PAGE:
Lazo, Fernandez, and Rivera-Mercado are each charged with various counts of Conspiracy (2nd Degree), Transporting Firearms Into The State For Sale Or Transfer (2nd Degree), Unlawful Possession Of An Assault Rifle (2nd Degree), Manufacture, Transport, Shipment, Sale, Disposition Of An Assault Rifle (3rd Degree), Unlawful Possession Of Firearms Without A Serial Number (3rd Degree), and Transporting A Manufactured Firearm Without A Serial Number (3rd Degree).
In addition, Lazo and Fernandez are charged with Purchase Of Firearm Parts To Manufacture An Untraceable Firearm (3rd Degree) and Unlawful Possession Of Large-Capacity Magazines (4th Degree). Lazo is also charged with Unlawful Possession Of A Handgun (2nd Degree), Possession Of A Weapon As A Convicted Felon (2nd Degree), and Manufacture, Transport, Shipment, Sale, Disposition Of A Firearm (4th Degree). Lazo and Rivera-Mercado are charged with Unlawful Possession Of A Silencer (4th Degree).
In addition to the above charges filed in New Jersey, Fernandez faces the following charges filed in Pennsylvania: Fugitive from Justice, Violation Of Uniform Firearms Act (Carrying A Firearm Without A License), Violation Of Uniform Firearms Act (Carrying A Firearm On Public Streets).
Lazo waived his detention hearing and consented to be detained in jail pending trial in New Jersey. Fernandez and Rivera-Mercado, who were arrested in Philadelphia, were released on bail.
Deputy Attorney General Aaron Witherspoon is lead prosecutor on this case for the New Jersey Division of Criminal Justice Gangs and Organized Crime Bureau, under the supervision of Deputy Bureau Chief Cassandra Montalto, Bureau Chief Lauren Scarpa Yfantis, and DCJ Deputy Director Annmarie Taggart.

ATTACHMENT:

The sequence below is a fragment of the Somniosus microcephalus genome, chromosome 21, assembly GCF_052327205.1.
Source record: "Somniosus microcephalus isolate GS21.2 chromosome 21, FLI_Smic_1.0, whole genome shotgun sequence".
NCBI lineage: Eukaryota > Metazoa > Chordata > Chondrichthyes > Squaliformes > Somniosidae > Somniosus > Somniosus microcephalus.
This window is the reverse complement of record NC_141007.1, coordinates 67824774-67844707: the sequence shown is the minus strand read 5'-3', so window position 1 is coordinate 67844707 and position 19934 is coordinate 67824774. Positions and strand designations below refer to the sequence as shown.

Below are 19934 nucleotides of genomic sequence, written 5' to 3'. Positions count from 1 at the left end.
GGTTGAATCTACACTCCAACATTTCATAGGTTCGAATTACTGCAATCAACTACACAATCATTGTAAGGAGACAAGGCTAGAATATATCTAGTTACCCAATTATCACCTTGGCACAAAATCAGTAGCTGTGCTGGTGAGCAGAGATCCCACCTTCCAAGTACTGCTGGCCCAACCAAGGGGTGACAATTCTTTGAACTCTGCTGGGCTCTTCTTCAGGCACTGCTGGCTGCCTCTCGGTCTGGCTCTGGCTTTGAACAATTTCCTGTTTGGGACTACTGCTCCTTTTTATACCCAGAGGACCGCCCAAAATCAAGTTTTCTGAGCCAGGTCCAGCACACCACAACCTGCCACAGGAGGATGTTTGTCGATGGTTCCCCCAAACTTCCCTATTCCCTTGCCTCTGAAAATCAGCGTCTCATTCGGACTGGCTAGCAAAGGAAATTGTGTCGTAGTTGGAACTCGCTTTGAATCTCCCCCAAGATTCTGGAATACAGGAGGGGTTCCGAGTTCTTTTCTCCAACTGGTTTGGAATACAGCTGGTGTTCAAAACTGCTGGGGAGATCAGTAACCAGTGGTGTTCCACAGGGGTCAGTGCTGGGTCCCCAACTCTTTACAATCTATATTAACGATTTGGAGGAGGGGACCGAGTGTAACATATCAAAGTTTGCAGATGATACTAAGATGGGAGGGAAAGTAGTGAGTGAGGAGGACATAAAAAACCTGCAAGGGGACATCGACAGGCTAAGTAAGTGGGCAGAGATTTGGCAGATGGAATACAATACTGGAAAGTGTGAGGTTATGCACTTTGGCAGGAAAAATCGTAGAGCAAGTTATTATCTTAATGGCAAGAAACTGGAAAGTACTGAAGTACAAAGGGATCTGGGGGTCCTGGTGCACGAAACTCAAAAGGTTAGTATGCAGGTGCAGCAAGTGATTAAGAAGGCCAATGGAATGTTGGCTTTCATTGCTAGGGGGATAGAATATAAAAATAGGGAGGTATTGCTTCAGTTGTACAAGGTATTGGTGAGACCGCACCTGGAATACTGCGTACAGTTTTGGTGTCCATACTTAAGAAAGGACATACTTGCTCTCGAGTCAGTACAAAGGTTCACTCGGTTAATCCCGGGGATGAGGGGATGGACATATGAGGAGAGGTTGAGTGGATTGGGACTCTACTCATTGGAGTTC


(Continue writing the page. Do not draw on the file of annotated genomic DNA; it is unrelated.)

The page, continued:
Supervisory Special Agent Christopher Marano is the case agent for the Pennsylvania Attorney General’s Office.
Detective Sergio Molina is the case agent for the New Jersey State Police, under the supervision of Detective Sgt. Garrett Cullen, Detective Sgt. 1st Class David DeRosa, and Lt. Dean Carnival.
Ghost Gun Investigative Partners
Acting Attorney General Bruck thanked the following partners for their work on the investigation:
- New Jersey State Police Crime Suppression South Unit, Gangs and Organized Crime South Unit, Motor Vehicle Crimes South Unit, and Trafficking South Unit;
- Division of Criminal Justice Gangs and Organized Crime Bureau;
- Pennsylvania Attorney General’s Office Gun Violence Task Force;
- Pennsylvania Attorney General’s Office Bureau of Narcotics Investigation;
- U.S. Bureau of Alcohol, Tobacco, Firearms and Explosives, Newark and Philadelphia Field Divisions; and
- Philadelphia Police Department.
Second-degree charges carry a sentence of five to 10 years in state prison and a fine of up to $150,000. Unlawful possession of a handgun carries a mandatory period of parole ineligibility equal to one-third to one-half of the sentence imposed or 3 ½ years, whichever is greater. Possession of a weapon as a convicted felon carries a mandatory period of parole ineligibility of five years. Third-degree charges carry a sentence of three to five years in prison and a fine of up to $15,000, while fourth-degree charges carry a sentence of up to 18 months in prison and a fine of up to $10,000.
The charges are merely accusations and the defendants are presumed innocent unless and until proven guilty in a court of law.
This investigation is another step towards reducing gun violence in New Jersey, one of Acting Attorney General Bruck’s key priority areas. In addition to long-term enforcement actions, the Attorney General’s Office and local, state, and federal law enforcement partners are holding a series of gun buyback programs around the state, as well as performing targeted sweeps of fugitives with outstanding arrest warrants for violent offenses, as part of a comprehensive strategy to combat gun violence.
For Lazo: James Conley, Esq., Helmer, Conley & Kasselman, P.A., Haddon Heights, N.J.
For Others: Undetermined.